February 13, 2004



Argentina's Soybean Prices Fall On Bird Flu Fears


Soybean prices in Argentina closed lower on Thursday on concern that recent bird flu problems elsewhere will grow worse, leading to the destruction of more birds, which could dampen demand for the soybean products used to feed them, traders said.


Soybeans for immediately delivery sold for 675 pesos ($1=ARS2.93) per metric ton on Thursday in Rosario, Argentina's main soybean port. This compares with 700 pesos per ton a week earlier.


On Thursday, officials in the U.S. State of New Jersey said bird flu, or avian influenza, had hit four live poultry markets. In addition, health authorities in Pennsylvania said they had quarantined a poultry flock while they conduct tests to see if it has been infected.


This news comes just days after outbreaks in Delaware led officials there to kill 80,000 birds to prevent the infection from spreading elsewhere.


While the U.S. bird flu problems are not as serious as are bird flu outbreaks that have wreaked havoc in Asia, traders are concerned that the problem will become worse and crimp demand for soybean products.


"The most serious factor in the market now is the bird flu problem," said Federico Mircoli, a trader with the Buenos Aires-based brokerage Granos del Parana. "This has really hit soybean prices. We've even heard rumors that China may decrease its demand for soybeans this year by 18%. We have a negative panorama as far as news goes and this is affecting prices."


Meanwhile, forecasts for rainy weather in Argentina also helped to push prices down by allaying concern that dry weather could diminish local soybean output this year, traders said.


The U.S. Department of Agriculture estimates Argentina will produce a record 36.5 million tons of soybeans in 2003-04. Of this, Argentina will likely export 11 million tons.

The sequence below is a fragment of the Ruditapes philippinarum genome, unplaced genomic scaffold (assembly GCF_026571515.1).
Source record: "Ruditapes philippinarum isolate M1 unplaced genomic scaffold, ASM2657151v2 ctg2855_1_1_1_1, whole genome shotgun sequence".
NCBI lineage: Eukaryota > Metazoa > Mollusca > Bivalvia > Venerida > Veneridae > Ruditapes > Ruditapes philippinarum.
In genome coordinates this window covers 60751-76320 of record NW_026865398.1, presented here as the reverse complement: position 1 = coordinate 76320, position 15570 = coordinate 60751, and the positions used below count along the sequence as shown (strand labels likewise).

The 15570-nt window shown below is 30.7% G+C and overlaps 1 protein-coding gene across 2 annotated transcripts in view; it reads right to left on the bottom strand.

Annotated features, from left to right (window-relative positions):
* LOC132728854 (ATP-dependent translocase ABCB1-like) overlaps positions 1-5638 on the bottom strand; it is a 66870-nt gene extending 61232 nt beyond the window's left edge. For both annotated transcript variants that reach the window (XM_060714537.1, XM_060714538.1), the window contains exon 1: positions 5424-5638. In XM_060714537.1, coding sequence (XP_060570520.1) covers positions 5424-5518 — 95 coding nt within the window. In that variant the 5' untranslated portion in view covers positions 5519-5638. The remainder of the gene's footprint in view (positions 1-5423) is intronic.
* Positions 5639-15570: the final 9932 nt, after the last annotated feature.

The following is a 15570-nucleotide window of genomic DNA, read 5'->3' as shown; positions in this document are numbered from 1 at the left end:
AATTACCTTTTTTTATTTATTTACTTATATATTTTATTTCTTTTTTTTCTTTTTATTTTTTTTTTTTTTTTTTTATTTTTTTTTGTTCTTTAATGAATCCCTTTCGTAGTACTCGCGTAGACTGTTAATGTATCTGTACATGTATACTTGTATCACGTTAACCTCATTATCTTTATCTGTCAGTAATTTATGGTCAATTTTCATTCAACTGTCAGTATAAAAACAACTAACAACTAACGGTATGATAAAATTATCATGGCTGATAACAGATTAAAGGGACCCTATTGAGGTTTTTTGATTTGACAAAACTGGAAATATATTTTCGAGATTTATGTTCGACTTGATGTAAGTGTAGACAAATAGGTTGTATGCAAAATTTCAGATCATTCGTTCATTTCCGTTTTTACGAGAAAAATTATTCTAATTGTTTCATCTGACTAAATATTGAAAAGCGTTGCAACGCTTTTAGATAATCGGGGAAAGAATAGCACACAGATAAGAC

Officials at the Agriculture Secretariat have said Argentina probably will harvest between 35 million and 37 million tons of soy in 2003-04.


As of Friday, farmers had planted more than 99% of the 2003-04 soybean crop, according to the Agriculture Secretariat. Area is seen at 13.85 million hectares, compared with 12.6 million a year ago.


Argentina is the world's No. 3 soy producer, behind Brazil and the U.S. Most of Argentina's soybean production is converted into meal and oil, making it the No. 1 exporter of these products.




Corn sold for 255 pesos per ton on Thursday in Rosario, unchanged from a week ago.


As of Friday, Argentina's farmers had planted more than 99% of the 2003- 04 corn crop, according to the Secretariat.


The Secretariat has estimated 2003-04 corn output at between 12 million and 12.5 million metric tons. The Buenos Aires Cereals Exchange has put production at 12.3 million tons but says this could rise to 12.9 million under good climate conditions.


Argentina produced 15 million metric tons of corn in 2002-03, according to the Secretariat.


The USDA has forecast 2003-04 corn production at 12.5 million tons.


In 2003, Argentina was the No. 3 exporter of corn, behind China and the U.S. However, Argentina is expected to recover the No. 2 spot in 2004 as China consumes more of its own production and ceases to export as much.


Argentina will likely export around 11 million tons of 2003-04 corn, according to a report released last month by the Rosario Cereals Exchange.




Wheat for immediate delivery sold for 335 pesos/ton in the southern port of Bahia Blanca Thursday, down from 350 a week ago.


In Rosario, wheat sold for 335 pesos per ton, compared with 350 the previous week.


"The lack of any confirmation of new wheat export contracts is keeping pressure on cash prices," the Rosario Cereals Exchange said in its daily commentary on the grains market.


Farmers finished collecting all of the 2003-04 wheat crop, according to the Secretariat. Last month, the Secretariat estimated 2003-04 production at 13.2 million metric tons, compared with 12.3 million a year ago.


The Buenos Aires Cereals Exchange has estimated total production at least 13.51 million tons, compared with 12.16 million tons, according to exchange data.


The USDA has forecast total output at 13.5 million tons.


Of this, Argentina will likely export some 7.5 million tons, making it the No. 5 wheat exporter in 2003-04.

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